A State-by-State Look at Where Each Generation Lives
Millennials, Gen Xers and baby boomers' different needs and wants lead them to flock to different places.
From living preferences to workforce needs, each generation of Americans has its own characteristics.
By most estimates, millennials recently surpassed baby boomers as the nation's largest generation. As of 2012, roughly 28 percent of Americans were millennials, while boomers accounted for about a quarter of the population.
The prevalence of each generation does vary somewhat among states, though.
Using recent Census estimates, Governing computed state population totals for millennials, Generation X, baby boomers and the Silent Generation. The following maps and data summarize the top states for each generation, current as of 2012. (See definitions used for generations below)
MillennialsWashington, D.C., has served as a magnet for millennials, particularly over the past decade. A third of the District's residents fall into this age bracket -- more than any state.
Just behind D.C. is Utah, the nation's youngest state in terms of median age, followed by Alaska, North Dakota and Texas. In general, data suggests western states tend to have higher concentrations of millennials.
Here's a map showing millennials' share of each state's total population. (Mouse over a state to display its data.)
Generation XGen Xers, those in their mid-to-late 30s and 40s, account for about a fifth of the population in most states.
After D.C., the Census estimates suggest this generation is most common in Georgia. The Peach State, one of the younger states, similarly ranks eighth for millennials. Gen Xers also make up about 22 percent of the population in Nevada and Colorado.
Interestingly, Gen Xers are least prevalent in North Dakota, which has one of the highest tallies for millennials.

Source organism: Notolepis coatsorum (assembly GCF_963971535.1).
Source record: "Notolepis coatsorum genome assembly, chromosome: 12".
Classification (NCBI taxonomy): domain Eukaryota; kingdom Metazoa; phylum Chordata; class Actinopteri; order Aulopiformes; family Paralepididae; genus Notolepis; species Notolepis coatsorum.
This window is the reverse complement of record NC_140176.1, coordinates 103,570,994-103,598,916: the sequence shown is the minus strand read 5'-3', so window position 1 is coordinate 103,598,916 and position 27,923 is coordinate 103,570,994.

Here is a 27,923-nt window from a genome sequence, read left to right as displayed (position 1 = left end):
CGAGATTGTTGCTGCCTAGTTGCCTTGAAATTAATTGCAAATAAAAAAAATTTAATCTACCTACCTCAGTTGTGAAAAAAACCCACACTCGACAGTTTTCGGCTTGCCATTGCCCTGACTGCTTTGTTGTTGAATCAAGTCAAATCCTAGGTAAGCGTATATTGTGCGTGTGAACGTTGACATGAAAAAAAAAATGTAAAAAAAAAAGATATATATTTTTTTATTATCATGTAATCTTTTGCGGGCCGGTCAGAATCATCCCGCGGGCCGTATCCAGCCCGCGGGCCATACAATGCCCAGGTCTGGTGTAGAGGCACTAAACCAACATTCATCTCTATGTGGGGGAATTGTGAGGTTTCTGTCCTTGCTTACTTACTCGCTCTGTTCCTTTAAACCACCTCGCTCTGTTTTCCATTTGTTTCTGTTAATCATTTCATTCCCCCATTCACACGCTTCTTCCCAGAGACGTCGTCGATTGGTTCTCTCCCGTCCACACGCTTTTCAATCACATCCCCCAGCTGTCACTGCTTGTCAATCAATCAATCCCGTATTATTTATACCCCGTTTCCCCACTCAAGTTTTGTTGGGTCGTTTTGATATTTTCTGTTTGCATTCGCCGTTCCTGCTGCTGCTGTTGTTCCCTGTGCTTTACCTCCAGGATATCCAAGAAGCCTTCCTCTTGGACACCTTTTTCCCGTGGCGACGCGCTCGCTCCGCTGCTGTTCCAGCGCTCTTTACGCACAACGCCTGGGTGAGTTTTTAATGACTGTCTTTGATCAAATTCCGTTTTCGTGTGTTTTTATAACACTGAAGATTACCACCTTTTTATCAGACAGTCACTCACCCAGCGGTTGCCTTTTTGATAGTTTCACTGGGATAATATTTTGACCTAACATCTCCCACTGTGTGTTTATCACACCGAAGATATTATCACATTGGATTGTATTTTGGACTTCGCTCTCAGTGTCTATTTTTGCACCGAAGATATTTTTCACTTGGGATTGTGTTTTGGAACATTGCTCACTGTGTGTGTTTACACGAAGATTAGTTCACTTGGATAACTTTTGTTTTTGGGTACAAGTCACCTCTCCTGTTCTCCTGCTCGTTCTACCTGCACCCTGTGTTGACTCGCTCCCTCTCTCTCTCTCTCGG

Baby BoomersYou'll find the greatest concentration of baby boomers in three northeastern states: Maine, New Hampshire and Vermont. Boomers make up just under 30 percent of the population in these states, which are also the nation's oldest in terms of overall population.
For the most part, slightly fewer baby boomers tend to reside in southern states. This could soon change, though, if historical migration patterns hold true and boomers opt to move south as they retire.
Silent GenerationWith less than 11 percent of the total population, the Silent Generation is the country's smallest age group.
It's no surprise that Florida is home to the largest share of these Americans, born in the late 1920s up through 1945. States where the Silent Generation is most prevalent also include West Virginia, Maine and Montana.
Arkansas (8th most) and Arizona (9th most) have higher shares of these older residents, despite the fact that their total populations are younger than the majority of other states.
MethodologyThe Census Bureau published population estimates tallying the number of residents living in states for each age number as of July 1, 2012. The following definitions for generations were used to calculate percentages of the population for this snapshot of data:
Millennials: Age 11 to 30 (born 1981-2000)
Generation X: Age 31 to 46 (born 1965-1980)
Baby Boomers: Age 47 to 65 (born 1946-1964)
Silent Generation: Age 66 to 84 (born 1928-1945)
NOTE: Current ages will not correspond with these groups as the estimates are current as of 2012.